Population and Development Commission: ‘Perfect Storm’ of crises take shape |

While sounding the alarm about the inequality of the planet COVID-19 While restoring and significantly reducing public spending for youth, older adults and other vulnerable populations, officials in the United Nations system emphasize that this multi-dimensional crisis has a “temporal pattern.” The decisive face is women”.

Opening the fifth session with the theme “Population and sustainable development, especially sustainable and inclusive economic growth”, marked a success for an agency that had always been entangled in deadlock and inequality. copper.

Population, poverty, economic growth

Commission President Enrique A. Manalo said that efforts to slow population growth, reduce poverty, make economic progress, protect the environment and reduce unsustainable consumption and production are all together increase.

With poverty and inequality in focus again amid the COVID-19 pandemic, the insights outlined in the Agenda of Action agreed in 1994 International conference on population and development in Cairo, Egypt today remains as relevant as ever.

“While the world’s challenges are not caused by population growth, they are compounded by it, making it more difficult to tackle,” he said.

Rising inequality

Rebecca Grynspan, head of the United Nations Conference on Trade and Development (UNCTAD), warns that a systemic debt crisis is brewing for billions in the developing world – with inflation at multi-decade highs and civil unrest erupting all over the world. places in the world.

Meanwhile, moving towards reality Agenda 2030 for sustainable development and 17 Sustainable development goals (SDG) has been severely hampered as inequality is growing.

She has attracted the attention of a large generation of young people around the world, as well as women, expressing the hope that their innovative ideas will help reverse these negative trends.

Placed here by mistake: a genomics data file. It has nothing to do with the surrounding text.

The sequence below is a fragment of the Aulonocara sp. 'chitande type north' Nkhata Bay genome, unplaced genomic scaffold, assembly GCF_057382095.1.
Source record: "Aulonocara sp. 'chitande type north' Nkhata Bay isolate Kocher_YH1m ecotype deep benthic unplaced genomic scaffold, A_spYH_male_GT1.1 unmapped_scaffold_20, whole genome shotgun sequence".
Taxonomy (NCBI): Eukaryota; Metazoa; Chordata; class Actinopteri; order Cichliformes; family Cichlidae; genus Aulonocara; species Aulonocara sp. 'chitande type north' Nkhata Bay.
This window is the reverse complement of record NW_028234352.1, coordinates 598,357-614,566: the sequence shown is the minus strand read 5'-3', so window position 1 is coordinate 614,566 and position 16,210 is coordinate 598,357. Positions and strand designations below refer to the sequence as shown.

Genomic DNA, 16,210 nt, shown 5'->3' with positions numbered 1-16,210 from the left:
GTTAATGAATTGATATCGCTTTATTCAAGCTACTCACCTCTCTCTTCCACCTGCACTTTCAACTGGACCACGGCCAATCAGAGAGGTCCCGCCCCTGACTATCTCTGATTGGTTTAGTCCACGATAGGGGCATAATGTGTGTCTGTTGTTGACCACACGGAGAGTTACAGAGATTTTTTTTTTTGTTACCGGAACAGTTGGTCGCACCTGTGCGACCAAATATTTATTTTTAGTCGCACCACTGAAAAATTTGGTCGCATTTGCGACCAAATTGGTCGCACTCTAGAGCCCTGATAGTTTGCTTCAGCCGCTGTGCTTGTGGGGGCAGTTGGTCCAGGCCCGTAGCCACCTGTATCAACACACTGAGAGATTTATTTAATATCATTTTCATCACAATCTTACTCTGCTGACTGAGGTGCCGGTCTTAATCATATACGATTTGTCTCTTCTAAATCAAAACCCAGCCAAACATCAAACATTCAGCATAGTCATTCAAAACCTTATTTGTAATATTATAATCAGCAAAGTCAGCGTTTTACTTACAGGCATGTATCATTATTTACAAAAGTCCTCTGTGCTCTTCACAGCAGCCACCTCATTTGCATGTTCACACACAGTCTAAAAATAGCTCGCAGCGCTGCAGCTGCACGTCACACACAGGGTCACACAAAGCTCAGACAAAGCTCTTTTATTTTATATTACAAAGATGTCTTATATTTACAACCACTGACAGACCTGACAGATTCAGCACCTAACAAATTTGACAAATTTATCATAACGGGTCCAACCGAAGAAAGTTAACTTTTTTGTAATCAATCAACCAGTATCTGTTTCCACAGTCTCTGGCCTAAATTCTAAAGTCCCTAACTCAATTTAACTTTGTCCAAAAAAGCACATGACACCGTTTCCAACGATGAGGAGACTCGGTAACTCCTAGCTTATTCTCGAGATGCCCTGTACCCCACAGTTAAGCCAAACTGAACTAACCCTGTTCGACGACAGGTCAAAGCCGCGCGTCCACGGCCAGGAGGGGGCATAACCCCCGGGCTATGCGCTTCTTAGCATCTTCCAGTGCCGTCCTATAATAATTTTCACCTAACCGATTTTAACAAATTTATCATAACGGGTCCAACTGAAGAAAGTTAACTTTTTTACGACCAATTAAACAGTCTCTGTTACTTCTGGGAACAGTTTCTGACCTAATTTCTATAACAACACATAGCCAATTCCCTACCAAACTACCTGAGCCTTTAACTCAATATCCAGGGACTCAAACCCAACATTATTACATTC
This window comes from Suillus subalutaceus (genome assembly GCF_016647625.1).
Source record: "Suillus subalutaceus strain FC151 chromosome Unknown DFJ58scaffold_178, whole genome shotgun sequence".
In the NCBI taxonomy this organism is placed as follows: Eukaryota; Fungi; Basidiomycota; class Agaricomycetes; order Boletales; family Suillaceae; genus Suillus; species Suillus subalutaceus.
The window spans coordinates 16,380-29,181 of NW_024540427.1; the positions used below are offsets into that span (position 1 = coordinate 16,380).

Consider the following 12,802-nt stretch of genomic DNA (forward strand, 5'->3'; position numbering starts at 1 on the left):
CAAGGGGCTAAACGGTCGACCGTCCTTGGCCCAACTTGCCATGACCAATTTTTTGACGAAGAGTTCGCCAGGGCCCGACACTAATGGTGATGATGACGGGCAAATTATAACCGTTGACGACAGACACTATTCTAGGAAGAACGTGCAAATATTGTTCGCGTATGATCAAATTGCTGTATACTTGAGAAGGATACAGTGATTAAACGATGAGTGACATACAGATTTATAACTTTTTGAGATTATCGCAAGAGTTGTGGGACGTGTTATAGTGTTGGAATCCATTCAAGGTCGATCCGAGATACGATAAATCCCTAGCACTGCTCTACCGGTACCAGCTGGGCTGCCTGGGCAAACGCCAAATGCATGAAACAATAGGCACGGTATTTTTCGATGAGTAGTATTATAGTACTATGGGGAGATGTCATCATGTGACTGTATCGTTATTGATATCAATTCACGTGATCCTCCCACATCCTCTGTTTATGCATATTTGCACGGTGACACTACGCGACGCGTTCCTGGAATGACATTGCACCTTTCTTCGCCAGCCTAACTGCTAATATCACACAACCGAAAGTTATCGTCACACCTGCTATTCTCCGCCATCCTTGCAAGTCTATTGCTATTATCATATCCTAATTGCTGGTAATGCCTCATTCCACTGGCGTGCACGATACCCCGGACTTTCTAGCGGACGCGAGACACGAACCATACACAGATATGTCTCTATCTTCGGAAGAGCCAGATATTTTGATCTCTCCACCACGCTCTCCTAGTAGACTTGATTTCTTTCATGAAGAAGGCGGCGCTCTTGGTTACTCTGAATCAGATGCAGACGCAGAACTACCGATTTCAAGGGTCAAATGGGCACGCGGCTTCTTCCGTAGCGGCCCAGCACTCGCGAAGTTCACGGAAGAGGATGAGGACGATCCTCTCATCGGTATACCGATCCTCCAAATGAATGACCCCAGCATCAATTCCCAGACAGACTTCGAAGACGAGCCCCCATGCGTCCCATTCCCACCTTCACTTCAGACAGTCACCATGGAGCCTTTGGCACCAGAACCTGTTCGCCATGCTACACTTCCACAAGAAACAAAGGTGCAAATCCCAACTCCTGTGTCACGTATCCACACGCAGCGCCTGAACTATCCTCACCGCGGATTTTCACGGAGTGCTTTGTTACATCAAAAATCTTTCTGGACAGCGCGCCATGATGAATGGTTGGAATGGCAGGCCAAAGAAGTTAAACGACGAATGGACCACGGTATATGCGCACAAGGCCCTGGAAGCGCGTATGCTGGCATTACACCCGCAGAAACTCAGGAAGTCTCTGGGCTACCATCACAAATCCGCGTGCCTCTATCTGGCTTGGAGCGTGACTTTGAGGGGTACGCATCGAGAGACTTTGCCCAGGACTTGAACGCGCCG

‘Gathering the storm of adversity’

Deputy Secretary-General Amina Mohammed agreed that the pandemic brings a new level of urgency to the challenges being discussed by the Commission. COVID-19 keeps boys and girls out of school, increases the burden of caregiving – especially for women – and exacerbates gender-based violence.

At the same time, the world has yet to meet its goal of eliminating hunger and malnutrition by 2030, and the number of people affected by hunger is projected to increase by tens of millions as the war in Ukraine drives up wages. real and energy increased rapidly. .

“Faced with this gathering storm of adversity, we must come together as an international community,” she said, adding, “We urgently need to renew our social contract to rebuild trust and social cohesion. ”

High stakes for women, girls

Meanwhile, the United Nations Population Fund (UNFPA) Director Natalia Kanem said that COVID-19 has made clear the need to invest heavily in family planning services and a national health system that is universal, flexible, data-driven and fully staffed. force.

Lack of body autonomy and reproductive options continue to impede women’s path to equality and full participation in economic life.”, she said, expressing concern about the reduction in funding for population-related issues – particularly sexual and reproductive health and reproductive rights – as countries shift their priorities in pandemic context.

We can’t reverse it any further – the stakes for women, girls and young people, and for their society, are too high. ”

Deputy Secretary General Amina Mohammed (on screen) delivers the opening speech of the Commission on Population and Development, CPD55.

UN photo / Manuel Elias

Deputy Secretary General Amina Mohammed (on screen) delivers the opening speech of the Commission on Population and Development, CPD55.

Critical care work

In her keynote address, Jayati Ghosh, Professor of Economics, University of Massachusetts at Amherst, emphasized that the “perfect storm” of challenges that Ms. Grynspan describes cannot be resolved without the participation of include.

That means reducing inequality, which will always generate backlash and backfire.

She also expressed concern about continued investment in care work, a burden that will only increase amid future demographic challenges and the impacts of climate change.

If we don’t empower women…we won’t be able to deal with the great challenges facing society.“She warned.

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